It turns out that I’ve called Joseph Lelyveld in his New York residence an hour earlier than scheduled. But Lelyveld is quite prepared. As he has been since his MK Gandhi biography Great Soul — to be released in India by HarperCollins India next week — became news when a British newspaper, courtesy an earlier review in an American newspaper, put the news out that the 74-year-old former New York Times foreign correspondent had suggested that Gandhi had a homosexual relationship with a friend in South Africa.
The Gandhi-Hermann Kallenbach matter being spent as a subject of debate, I asked him about the rest of his book — pretty much 425-odd pages in a 448-page book.
So did Lelyveld set out to write a book more about the development of the Mahatma rather than a biography of Gandhi? “I was posted in South Africa during the apartheid years and then, later in India. I became interested in the intellectual events that shaped Gandhi in South Africa and thought that if I followed the impulses in his career, his life, leading up to the Independence movement, I would be able to present a deeper understanding of the man.”
Lelyveld refers to VS Naipaul’s startling comment about Gandhi being “the least Indian of Indian leaders”. “He was bang on. Here we think of Nehru, the Fabian socialist, educated at Harrow and besotted with modernity being the ‘un-Indian’. But the Mahatma emerged out of South Africa via London.”
In other words, Gandhi was practically an NRI looking into his home country.
In Great Soul, Lelyveld quotes a telling passage from Gandhi’s autobiography where, at a session of the Indian National Congress, Gandhi is horrified by the precautions taken by high-caste Hindus from south India so that they can eat without being polluted by the sight of others. Gandhi was obviously looking with an outsider’s eyes.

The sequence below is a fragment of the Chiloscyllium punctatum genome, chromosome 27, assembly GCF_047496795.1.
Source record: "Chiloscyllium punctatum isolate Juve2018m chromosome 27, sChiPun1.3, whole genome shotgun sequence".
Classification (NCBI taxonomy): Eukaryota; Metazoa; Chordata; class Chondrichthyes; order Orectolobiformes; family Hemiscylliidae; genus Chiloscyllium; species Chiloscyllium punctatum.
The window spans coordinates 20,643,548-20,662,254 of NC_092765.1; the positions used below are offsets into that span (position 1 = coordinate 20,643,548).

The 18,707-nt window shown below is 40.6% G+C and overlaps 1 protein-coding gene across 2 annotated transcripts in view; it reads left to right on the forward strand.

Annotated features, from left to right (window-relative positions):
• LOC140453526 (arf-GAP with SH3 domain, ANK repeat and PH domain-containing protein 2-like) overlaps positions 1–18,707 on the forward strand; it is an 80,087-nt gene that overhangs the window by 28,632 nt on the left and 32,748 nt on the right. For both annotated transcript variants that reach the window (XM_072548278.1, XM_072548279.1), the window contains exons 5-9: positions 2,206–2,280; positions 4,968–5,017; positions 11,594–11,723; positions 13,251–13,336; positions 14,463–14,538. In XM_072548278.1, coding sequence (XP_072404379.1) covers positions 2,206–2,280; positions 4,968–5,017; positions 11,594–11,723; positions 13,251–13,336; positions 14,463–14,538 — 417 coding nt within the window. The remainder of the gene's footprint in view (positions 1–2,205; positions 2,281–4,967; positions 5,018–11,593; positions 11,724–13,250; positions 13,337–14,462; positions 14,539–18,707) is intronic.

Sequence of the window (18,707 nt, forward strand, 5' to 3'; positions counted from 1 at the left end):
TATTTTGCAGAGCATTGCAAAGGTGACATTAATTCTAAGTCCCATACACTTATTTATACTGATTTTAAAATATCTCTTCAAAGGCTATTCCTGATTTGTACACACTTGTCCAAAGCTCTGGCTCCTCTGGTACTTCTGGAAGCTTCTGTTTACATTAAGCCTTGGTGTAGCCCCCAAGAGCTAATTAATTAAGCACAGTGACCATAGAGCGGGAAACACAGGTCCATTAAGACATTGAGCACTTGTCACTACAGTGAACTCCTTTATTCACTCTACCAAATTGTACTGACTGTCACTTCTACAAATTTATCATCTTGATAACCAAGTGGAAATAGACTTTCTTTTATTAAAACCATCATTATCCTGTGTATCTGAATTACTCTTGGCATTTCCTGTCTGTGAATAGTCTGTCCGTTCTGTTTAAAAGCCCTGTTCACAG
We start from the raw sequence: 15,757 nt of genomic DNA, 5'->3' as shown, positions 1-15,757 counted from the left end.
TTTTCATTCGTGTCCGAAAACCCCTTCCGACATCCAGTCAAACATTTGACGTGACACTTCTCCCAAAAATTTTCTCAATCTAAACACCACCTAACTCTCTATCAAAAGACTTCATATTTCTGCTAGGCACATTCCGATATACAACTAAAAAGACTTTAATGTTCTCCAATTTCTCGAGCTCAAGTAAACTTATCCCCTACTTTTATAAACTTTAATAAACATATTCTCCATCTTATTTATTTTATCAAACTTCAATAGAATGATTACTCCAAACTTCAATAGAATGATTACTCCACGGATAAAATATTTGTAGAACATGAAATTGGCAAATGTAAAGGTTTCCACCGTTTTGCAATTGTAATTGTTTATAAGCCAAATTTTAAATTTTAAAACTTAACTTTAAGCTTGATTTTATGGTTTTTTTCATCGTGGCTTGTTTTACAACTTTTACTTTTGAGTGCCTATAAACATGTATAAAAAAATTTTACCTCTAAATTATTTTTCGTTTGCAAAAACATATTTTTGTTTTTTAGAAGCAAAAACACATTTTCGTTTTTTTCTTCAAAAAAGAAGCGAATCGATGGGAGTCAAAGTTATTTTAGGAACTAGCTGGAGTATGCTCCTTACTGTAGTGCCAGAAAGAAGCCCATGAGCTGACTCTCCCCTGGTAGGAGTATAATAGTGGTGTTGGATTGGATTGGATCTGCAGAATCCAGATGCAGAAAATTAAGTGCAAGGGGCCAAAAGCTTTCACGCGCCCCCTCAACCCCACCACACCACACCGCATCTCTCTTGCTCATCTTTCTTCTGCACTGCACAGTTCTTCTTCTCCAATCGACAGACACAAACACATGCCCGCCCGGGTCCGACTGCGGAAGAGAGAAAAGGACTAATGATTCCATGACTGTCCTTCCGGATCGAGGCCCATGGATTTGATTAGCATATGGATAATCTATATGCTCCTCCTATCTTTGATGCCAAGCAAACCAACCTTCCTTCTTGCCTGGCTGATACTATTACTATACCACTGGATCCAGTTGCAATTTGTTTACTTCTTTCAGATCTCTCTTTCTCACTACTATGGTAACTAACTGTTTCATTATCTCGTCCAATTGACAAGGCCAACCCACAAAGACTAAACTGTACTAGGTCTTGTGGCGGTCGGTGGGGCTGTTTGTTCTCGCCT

But there are plenty that appears to us as Gandhi’s contradictions: his own early dealings with caste in India, race in South Africa and later the Independence movement itself. I hear Lelyveld let out a sigh over the phone when he says, “Gandhi says it himself during the run-up to August 15, 1947 that he’s a ‘spent bullet’, ‘a sinking ship’, ‘a back number’. I would say he was close to despair.”
Such facts, perhaps more than theories about his sexuality, are not part of the received narrative. A father of the nation despairing at the time the nation is being born? At the 1937 Congress, he demanded that the Indian National Congress be dissolved after Independence. “He believed that the Congress had simply started to pay lip service to its and his ideals,” says Lelyveld.
What about the contradictions, such as Gandhi ‘reprioritising’ his campaign against untouchability in favour of the Independence movement? “Gandhi saw himself as ‘a pianist, now emphasising one note and now [an]other’. This didn’t always go down well, but he carried such contradictions by his moral force.”
Lelyveld is clearly not an iconoclast with a mission to present a contrarian portrait of a man ossified as an icon. His purpose is something else: to present the development of Gandhi and his thoughts, enter rooms that have, for whatever reasons, a ‘do not disturb’ sign hanging.
“I think if there’s disappointment, it’s about how India has stuck to Gandhi’s ideas and principles. The disappointment maybe about how India has fared, rather than how Gandhi has.” As I put the phone down, I get a sense that I had just talked to a disaffected ‘Gandhian’.